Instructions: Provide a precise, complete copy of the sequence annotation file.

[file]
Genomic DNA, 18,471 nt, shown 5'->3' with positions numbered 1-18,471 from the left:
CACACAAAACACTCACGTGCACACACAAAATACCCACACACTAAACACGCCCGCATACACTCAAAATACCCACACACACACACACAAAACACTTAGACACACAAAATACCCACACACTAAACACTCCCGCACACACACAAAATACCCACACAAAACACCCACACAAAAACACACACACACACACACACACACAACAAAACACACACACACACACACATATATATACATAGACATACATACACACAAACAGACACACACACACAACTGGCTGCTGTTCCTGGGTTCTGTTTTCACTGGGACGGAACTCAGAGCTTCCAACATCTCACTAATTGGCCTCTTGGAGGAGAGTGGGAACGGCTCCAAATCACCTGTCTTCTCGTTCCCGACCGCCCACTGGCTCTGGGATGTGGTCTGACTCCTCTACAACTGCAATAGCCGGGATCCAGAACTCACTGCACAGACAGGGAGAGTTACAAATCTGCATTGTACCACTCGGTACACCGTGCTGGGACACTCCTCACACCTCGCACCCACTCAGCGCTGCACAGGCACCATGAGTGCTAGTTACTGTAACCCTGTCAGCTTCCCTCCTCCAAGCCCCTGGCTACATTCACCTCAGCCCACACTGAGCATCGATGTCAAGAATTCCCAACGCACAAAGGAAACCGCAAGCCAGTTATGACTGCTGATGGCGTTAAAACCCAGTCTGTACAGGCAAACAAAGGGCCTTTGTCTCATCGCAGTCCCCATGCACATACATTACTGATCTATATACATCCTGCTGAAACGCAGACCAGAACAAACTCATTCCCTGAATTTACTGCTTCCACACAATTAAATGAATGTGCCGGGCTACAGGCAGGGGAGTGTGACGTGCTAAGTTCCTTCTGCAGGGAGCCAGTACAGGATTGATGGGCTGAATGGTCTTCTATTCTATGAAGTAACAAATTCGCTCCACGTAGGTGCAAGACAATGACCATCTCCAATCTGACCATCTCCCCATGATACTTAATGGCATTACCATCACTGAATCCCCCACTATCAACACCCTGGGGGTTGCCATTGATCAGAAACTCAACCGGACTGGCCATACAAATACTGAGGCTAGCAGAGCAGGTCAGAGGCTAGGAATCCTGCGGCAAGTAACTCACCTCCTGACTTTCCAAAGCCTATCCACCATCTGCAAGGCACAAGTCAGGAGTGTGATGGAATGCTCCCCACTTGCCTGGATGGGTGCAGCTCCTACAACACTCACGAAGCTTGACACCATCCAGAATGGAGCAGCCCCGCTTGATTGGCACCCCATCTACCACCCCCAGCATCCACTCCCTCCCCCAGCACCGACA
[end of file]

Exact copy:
Genomic DNA, 18,471 nt, shown 5'->3' with positions numbered 1-18,471 from the left:
CACACAAAACACTCACGTGCACACACAAAATACCCACACACTAAACACGCCCGCATACACTCAAAATACCCACACACACACACACAAAACACTTAGACACACAAAATACCCACACACTAAACACTCCCGCACACACACAAAATACCCACACAAAACACCCACACAAAAACACACACACACACACACACACACAACAAAACACACACACACACACACATATATATACATAGACATACATACACACAAACAGACACACACACACAACTGGCTGCTGTTCCTGGGTTCTGTTTTCACTGGGACGGAACTCAGAGCTTCCAACATCTCACTAATTGGCCTCTTGGAGGAGAGTGGGAACGGCTCCAAATCACCTGTCTTCTCGTTCCCGACCGCCCACTGGCTCTGGGATGTGGTCTGACTCCTCTACAACTGCAATAGCCGGGATCCAGAACTCACTGCACAGACAGGGAGAGTTACAAATCTGCATTGTACCACTCGGTACACCGTGCTGGGACACTCCTCACACCTCGCACCCACTCAGCGCTGCACAGGCACCATGAGTGCTAGTTACTGTAACCCTGTCAGCTTCCCTCCTCCAAGCCCCTGGCTACATTCACCTCAGCCCACACTGAGCATCGATGTCAAGAATTCCCAACGCACAAAGGAAACCGCAAGCCAGTTATGACTGCTGATGGCGTTAAAACCCAGTCTGTACAGGCAAACAAAGGGCCTTTGTCTCATCGCAGTCCCCATGCACATACATTACTGATCTATATACATCCTGCTGAAACGCAGACCAGAACAAACTCATTCCCTGAATTTACTGCTTCCACACAATTAAATGAATGTGCCGGGCTACAGGCAGGGGAGTGTGACGTGCTAAGTTCCTTCTGCAGGGAGCCAGTACAGGATTGATGGGCTGAATGGTCTTCTATTCTATGAAGTAACAAATTCGCTCCACGTAGGTGCAAGACAATGACCATCTCCAATCTGACCATCTCCCCATGATACTTAATGGCATTACCATCACTGAATCCCCCACTATCAACACCCTGGGGGTTGCCATTGATCAGAAACTCAACCGGACTGGCCATACAAATACTGAGGCTAGCAGAGCAGGTCAGAGGCTAGGAATCCTGCGGCAAGTAACTCACCTCCTGACTTTCCAAAGCCTATCCACCATCTGCAAGGCACAAGTCAGGAGTGTGATGGAATGCTCCCCACTTGCCTGGATGGGTGCAGCTCCTACAACACTCACGAAGCTTGACACCATCCAGAATGGAGCAGCCCCGCTTGATTGGCACCCCATCTACCACCCCCAGCATCCACTCCCTCCCCCAGCACCGACA